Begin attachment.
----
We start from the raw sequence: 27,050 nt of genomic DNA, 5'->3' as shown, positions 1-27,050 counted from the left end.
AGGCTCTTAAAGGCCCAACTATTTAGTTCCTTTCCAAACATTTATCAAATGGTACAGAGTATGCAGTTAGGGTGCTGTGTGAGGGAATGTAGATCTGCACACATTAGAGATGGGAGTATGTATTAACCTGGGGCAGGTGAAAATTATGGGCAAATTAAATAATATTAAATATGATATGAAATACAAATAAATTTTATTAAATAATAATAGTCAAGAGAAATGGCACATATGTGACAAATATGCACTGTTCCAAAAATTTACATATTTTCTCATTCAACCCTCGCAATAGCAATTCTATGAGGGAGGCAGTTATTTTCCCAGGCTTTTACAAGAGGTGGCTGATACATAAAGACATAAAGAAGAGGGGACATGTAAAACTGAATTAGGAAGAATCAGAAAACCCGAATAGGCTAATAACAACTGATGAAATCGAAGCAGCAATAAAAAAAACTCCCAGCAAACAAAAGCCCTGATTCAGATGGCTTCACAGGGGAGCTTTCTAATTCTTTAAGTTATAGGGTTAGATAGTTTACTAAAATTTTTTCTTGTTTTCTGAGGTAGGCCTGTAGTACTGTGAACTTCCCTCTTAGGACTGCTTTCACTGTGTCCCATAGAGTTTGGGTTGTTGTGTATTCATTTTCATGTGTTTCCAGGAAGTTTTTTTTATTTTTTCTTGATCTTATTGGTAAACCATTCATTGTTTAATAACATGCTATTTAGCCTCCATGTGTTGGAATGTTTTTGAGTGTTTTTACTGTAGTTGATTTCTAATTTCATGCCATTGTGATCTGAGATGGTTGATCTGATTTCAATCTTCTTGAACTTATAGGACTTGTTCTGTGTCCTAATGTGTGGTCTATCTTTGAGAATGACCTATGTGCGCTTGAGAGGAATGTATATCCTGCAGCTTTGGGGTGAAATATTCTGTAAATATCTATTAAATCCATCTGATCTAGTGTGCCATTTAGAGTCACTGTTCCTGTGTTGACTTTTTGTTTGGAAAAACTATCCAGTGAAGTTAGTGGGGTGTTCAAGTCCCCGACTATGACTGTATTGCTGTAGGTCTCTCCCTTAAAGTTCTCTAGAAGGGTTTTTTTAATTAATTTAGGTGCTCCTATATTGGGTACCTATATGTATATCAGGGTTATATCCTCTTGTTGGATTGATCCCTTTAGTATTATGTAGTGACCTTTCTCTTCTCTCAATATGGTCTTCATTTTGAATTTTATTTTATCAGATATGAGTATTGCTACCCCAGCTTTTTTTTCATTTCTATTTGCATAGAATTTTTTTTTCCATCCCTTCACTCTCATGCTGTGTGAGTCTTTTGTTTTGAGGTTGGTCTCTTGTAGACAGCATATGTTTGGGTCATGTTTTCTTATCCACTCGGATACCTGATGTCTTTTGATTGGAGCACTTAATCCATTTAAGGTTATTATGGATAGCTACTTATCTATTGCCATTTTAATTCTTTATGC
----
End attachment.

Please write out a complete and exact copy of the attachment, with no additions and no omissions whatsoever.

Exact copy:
We start from the raw sequence: 27,050 nt of genomic DNA, 5'->3' as shown, positions 1-27,050 counted from the left end.
AGGCTCTTAAAGGCCCAACTATTTAGTTCCTTTCCAAACATTTATCAAATGGTACAGAGTATGCAGTTAGGGTGCTGTGTGAGGGAATGTAGATCTGCACACATTAGAGATGGGAGTATGTATTAACCTGGGGCAGGTGAAAATTATGGGCAAATTAAATAATATTAAATATGATATGAAATACAAATAAATTTTATTAAATAATAATAGTCAAGAGAAATGGCACATATGTGACAAATATGCACTGTTCCAAAAATTTACATATTTTCTCATTCAACCCTCGCAATAGCAATTCTATGAGGGAGGCAGTTATTTTCCCAGGCTTTTACAAGAGGTGGCTGATACATAAAGACATAAAGAAGAGGGGACATGTAAAACTGAATTAGGAAGAATCAGAAAACCCGAATAGGCTAATAACAACTGATGAAATCGAAGCAGCAATAAAAAAAACTCCCAGCAAACAAAAGCCCTGATTCAGATGGCTTCACAGGGGAGCTTTCTAATTCTTTAAGTTATAGGGTTAGATAGTTTACTAAAATTTTTTCTTGTTTTCTGAGGTAGGCCTGTAGTACTGTGAACTTCCCTCTTAGGACTGCTTTCACTGTGTCCCATAGAGTTTGGGTTGTTGTGTATTCATTTTCATGTGTTTCCAGGAAGTTTTTTTTATTTTTTCTTGATCTTATTGGTAAACCATTCATTGTTTAATAACATGCTATTTAGCCTCCATGTGTTGGAATGTTTTTGAGTGTTTTTACTGTAGTTGATTTCTAATTTCATGCCATTGTGATCTGAGATGGTTGATCTGATTTCAATCTTCTTGAACTTATAGGACTTGTTCTGTGTCCTAATGTGTGGTCTATCTTTGAGAATGACCTATGTGCGCTTGAGAGGAATGTATATCCTGCAGCTTTGGGGTGAAATATTCTGTAAATATCTATTAAATCCATCTGATCTAGTGTGCCATTTAGAGTCACTGTTCCTGTGTTGACTTTTTGTTTGGAAAAACTATCCAGTGAAGTTAGTGGGGTGTTCAAGTCCCCGACTATGACTGTATTGCTGTAGGTCTCTCCCTTAAAGTTCTCTAGAAGGGTTTTTTTAATTAATTTAGGTGCTCCTATATTGGGTACCTATATGTATATCAGGGTTATATCCTCTTGTTGGATTGATCCCTTTAGTATTATGTAGTGACCTTTCTCTTCTCTCAATATGGTCTTCATTTTGAATTTTATTTTATCAGATATGAGTATTGCTACCCCAGCTTTTTTTTCATTTCTATTTGCATAGAATTTTTTTTTCCATCCCTTCACTCTCATGCTGTGTGAGTCTTTTGTTTTGAGGTTGGTCTCTTGTAGACAGCATATGTTTGGGTCATGTTTTCTTATCCACTCGGATACCTGATGTCTTTTGATTGGAGCACTTAATCCATTTAAGGTTATTATGGATAGCTACTTATCTATTGCCATTTTAATTCTTTATGC